La Plata County is in an interesting spot. Its commissioners and independent finance committee have said it needs to raise taxes to pay for services sooner or later.
On Thursday, the Denver Post reported that statewide tax collections have been so great that taxpayers, for the first time in years, may get TABOR refunds next year and income tax rate cuts, both automatically triggered by a $575 million windfall above the tax cap.
That would be money in pockets, which makes the timing of a TABOR repeal on the 2020 ballot terrible from the vantage of TABOR opponents. But the bigger picture is the larger than expected tax receipts. It is good news for Coloradans and the state’s economy.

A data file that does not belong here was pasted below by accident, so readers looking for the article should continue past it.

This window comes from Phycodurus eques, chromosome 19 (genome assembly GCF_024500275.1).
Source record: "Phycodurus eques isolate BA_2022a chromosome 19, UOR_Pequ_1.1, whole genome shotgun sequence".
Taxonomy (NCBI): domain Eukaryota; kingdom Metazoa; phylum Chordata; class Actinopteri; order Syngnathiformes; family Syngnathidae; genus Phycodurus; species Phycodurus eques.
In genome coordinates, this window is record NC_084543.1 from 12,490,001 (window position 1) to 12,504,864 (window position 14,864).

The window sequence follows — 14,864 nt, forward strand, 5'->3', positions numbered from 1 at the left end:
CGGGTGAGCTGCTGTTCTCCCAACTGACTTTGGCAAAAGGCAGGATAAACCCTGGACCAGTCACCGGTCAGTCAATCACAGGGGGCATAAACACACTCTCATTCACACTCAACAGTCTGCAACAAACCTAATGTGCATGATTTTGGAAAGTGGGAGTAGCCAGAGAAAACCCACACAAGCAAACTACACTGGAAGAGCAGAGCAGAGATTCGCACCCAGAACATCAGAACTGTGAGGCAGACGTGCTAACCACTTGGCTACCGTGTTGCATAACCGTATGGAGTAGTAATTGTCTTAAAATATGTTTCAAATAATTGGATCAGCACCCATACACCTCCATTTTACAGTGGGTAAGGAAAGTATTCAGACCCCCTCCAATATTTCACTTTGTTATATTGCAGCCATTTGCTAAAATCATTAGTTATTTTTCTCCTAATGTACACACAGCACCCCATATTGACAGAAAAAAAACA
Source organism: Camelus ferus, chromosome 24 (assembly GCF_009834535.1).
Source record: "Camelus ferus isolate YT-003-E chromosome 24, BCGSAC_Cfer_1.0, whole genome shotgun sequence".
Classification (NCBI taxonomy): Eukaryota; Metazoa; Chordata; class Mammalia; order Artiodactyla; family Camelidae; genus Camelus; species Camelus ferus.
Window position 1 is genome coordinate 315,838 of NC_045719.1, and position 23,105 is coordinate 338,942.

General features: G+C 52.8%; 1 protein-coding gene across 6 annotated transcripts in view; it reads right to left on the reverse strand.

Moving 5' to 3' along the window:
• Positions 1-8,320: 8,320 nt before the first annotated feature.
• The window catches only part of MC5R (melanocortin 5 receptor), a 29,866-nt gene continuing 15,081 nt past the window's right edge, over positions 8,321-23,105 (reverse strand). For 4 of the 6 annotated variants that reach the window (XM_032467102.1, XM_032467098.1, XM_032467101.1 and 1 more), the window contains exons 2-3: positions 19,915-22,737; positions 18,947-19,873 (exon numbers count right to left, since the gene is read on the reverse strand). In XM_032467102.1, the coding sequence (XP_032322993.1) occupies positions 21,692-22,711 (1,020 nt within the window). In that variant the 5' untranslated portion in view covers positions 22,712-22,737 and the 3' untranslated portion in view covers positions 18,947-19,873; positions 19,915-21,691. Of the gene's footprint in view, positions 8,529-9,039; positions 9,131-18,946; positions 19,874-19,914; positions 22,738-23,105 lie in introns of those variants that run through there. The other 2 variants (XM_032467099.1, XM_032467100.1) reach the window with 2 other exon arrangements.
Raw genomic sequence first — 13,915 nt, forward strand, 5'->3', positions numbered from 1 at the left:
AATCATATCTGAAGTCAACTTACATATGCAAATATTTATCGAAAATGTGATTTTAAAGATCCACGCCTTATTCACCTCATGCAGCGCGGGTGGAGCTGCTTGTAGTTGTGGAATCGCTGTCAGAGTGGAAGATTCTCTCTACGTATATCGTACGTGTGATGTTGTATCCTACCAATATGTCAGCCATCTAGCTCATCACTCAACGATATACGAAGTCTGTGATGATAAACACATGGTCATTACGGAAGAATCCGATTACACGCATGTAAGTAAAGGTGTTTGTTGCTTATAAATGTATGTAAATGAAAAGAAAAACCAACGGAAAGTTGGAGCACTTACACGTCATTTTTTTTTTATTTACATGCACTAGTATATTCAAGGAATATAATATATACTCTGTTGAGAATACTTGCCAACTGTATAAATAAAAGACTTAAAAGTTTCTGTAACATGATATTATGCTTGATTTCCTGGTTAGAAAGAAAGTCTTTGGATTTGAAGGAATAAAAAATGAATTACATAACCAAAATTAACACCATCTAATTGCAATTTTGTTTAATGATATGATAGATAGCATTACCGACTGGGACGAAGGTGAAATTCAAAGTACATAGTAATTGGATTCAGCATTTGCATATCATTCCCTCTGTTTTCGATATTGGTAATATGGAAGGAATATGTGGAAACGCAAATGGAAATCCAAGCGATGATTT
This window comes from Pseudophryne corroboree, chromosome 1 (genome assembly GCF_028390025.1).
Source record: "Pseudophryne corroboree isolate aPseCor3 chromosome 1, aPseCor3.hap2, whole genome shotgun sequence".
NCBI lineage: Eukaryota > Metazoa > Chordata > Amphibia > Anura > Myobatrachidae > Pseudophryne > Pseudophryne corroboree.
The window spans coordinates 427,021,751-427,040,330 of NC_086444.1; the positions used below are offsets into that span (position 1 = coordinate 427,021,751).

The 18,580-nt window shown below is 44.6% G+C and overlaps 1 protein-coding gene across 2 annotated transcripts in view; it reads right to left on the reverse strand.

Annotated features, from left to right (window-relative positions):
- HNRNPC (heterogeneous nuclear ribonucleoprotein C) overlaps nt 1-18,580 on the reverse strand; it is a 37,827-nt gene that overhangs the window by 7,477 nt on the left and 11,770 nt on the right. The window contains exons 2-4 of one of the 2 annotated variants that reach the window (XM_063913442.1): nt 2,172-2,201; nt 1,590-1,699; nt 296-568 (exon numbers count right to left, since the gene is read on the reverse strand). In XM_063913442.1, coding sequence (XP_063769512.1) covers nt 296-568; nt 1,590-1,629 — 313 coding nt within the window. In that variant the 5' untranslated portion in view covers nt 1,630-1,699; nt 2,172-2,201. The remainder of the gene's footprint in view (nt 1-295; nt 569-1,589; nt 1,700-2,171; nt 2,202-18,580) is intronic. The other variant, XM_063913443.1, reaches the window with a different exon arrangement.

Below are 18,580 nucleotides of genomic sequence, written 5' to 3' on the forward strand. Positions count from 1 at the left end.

La Plata County has been making the case for more local tax collections for years. We agree that some of the shortfall over the last eight or nine years will need to be made up. The only place we might differ with tax-raise proponents now is about whether we are paying for people or services or both (and whether, if we pay more in county taxes, we can expedite county permitting).
That is moot, since the county decided Tuesday not to pursue a tax hike on the 2019 ballot. Commissioner Gwen Lachelt had a wise take on this.
It feels irresponsible to not go for the tax raise sooner, Lachelt told the Herald, “because it’s a serious financial situation.” But, she said, “if we are really serious about a very well-done engagement effort, it probably takes us further toward success than trying something this year.”
We are keen to see that engagement effort. And if we knew we could pay less in state taxes offset by more in the county levy, we might call that a bargain.